The UDS socket is created with the same user and group as the tornado_email_collector process, with permissions set to 770 (read, write and execute for both the user and the group).

Each client that needs to write an email message to the socket should close the connection as soon as it completes its action. In fact, the Email Collector Executable will not even start processing that email until it receives an EOF signal. Only one email per connection is allowed.

Tornado Rsyslog Collector (executable)

The rsyslog Collector binary is an executable that generates Tornado Events from rsyslog inputs.

This Collector is meant to be integrated with rsyslog’s own logging through the omprog module. Consequently, it is never started manually, but instead will be started, and managed, directly by rsyslog itself.

Here is an example rsyslog configuration template that pipes logs to the rsyslog-collector (the parameters are explained in section Tornado Rsyslog Collector Configuration) only logs with severity higher than warning:


       binary="/usr/lib64/tornado/bin/tornado_rsyslog_collector --logger=warn")

An example of a fully instantiated startup setup is:


       binary="/usr/lib64/tornado/bin/tornado_rsyslog_collector --config-dir=/tornado-rsyslog-collector/config --tornado-event-socket-ip= --tornado-event-socket-port=4747")

Note that all parameters for the binary option must be on the same line. You will need to place this configuration in a file in your rsyslog directory, for instance:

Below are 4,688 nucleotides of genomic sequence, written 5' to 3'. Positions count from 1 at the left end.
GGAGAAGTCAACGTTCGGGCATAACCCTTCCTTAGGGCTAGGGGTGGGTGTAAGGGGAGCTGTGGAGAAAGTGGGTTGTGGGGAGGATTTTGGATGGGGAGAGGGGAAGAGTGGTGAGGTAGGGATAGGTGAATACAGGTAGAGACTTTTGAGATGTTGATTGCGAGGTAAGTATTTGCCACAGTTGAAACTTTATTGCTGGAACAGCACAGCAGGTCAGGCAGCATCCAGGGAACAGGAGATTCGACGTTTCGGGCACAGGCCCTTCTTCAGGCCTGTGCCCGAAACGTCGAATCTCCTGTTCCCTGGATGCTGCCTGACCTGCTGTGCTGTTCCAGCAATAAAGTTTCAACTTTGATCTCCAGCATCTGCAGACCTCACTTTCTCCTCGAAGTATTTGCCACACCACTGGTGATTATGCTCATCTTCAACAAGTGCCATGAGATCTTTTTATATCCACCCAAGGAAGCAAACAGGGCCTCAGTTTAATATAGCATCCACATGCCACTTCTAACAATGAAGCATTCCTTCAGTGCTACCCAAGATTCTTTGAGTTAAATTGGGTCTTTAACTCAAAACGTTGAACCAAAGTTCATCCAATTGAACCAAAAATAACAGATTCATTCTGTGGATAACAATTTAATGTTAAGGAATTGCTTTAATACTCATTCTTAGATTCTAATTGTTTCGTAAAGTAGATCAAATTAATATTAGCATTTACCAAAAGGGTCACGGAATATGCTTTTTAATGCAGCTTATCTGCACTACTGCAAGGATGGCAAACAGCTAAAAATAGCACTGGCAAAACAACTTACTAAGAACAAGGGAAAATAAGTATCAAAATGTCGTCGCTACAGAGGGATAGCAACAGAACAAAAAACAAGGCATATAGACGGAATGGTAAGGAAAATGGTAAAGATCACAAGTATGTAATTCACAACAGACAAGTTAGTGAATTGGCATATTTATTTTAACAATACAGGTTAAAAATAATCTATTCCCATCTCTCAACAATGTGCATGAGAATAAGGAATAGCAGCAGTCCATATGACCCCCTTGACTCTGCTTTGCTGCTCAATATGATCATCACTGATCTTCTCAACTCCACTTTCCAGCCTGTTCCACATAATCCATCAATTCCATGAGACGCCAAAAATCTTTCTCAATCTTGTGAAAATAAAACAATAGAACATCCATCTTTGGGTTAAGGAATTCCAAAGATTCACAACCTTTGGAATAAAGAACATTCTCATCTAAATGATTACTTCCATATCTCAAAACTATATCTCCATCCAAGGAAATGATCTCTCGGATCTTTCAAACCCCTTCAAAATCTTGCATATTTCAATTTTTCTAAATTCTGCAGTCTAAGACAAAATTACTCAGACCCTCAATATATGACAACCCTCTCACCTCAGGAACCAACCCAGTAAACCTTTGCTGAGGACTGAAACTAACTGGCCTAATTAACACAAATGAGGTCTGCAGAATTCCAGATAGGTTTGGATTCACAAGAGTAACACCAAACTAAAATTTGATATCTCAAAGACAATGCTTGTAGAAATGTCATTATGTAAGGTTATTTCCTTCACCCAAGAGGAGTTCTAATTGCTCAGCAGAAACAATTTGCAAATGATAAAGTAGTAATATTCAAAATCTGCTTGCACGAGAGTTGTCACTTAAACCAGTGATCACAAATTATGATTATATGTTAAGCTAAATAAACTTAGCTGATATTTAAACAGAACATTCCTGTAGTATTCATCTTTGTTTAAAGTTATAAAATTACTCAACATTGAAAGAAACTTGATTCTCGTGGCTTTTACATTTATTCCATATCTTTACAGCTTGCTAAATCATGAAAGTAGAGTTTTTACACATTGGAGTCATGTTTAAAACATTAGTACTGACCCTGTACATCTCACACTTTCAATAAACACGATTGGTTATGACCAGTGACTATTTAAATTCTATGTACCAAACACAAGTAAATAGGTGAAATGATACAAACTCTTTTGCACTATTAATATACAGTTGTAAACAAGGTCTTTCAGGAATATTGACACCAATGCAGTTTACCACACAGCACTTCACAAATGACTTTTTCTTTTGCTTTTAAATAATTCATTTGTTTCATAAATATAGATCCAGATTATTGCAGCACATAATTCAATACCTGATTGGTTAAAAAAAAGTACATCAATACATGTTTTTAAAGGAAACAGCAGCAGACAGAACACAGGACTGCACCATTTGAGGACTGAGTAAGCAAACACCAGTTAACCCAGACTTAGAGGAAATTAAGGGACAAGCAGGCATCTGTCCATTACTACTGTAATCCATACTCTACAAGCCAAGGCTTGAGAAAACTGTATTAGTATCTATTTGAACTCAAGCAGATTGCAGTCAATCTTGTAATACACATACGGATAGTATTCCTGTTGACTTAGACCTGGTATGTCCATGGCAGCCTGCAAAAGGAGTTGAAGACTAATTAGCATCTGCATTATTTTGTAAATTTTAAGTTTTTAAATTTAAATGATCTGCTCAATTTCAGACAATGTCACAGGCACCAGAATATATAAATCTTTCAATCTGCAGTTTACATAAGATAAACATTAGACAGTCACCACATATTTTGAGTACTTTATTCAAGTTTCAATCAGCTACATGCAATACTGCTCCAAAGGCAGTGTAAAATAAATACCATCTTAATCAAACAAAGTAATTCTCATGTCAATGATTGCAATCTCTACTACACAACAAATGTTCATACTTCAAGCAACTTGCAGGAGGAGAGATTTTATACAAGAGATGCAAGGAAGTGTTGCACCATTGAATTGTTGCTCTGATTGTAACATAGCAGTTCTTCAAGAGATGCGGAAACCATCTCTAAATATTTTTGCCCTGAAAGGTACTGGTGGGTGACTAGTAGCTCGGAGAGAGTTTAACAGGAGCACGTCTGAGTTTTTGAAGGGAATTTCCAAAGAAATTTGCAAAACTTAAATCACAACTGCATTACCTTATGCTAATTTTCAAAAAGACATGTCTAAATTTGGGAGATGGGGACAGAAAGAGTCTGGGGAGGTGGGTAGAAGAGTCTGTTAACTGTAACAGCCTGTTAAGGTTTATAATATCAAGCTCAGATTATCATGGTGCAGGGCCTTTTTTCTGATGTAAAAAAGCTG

In this example the Collector will:

  • Reads the configuration from the /tornado-rsyslog-collector/config directory

  • Write outgoing Events to the TCP socket at tornado_server_ip:4747

The Collector will need to be run in parallel with the Tornado Engine before any events will be processed, for example:

/opt/tornado/bin/tornado --tornado-event-socket-ip=tornado_server_ip

Under this configuration, rsyslog is in charge of starting the Collector when needed and piping the incoming logs to it. As the last stage, the Tornado Events generated by the Collector are forwarded to the Tornado Engine’s TCP socket.

This integration strategy is the best option for supporting high performance given massive amounts of log data.

Because the Collector expects the input to be in JSON format, rsyslog should be pre-configured to properly pipe its inputs in this form.

Tornado Webhook Collector (executable)

The Webhook Collector is a standalone HTTP server built on actix-web that listens for REST calls from a generic webhook, generates Tornado Events from the webhook JSON body, and sends them to the Tornado Engine.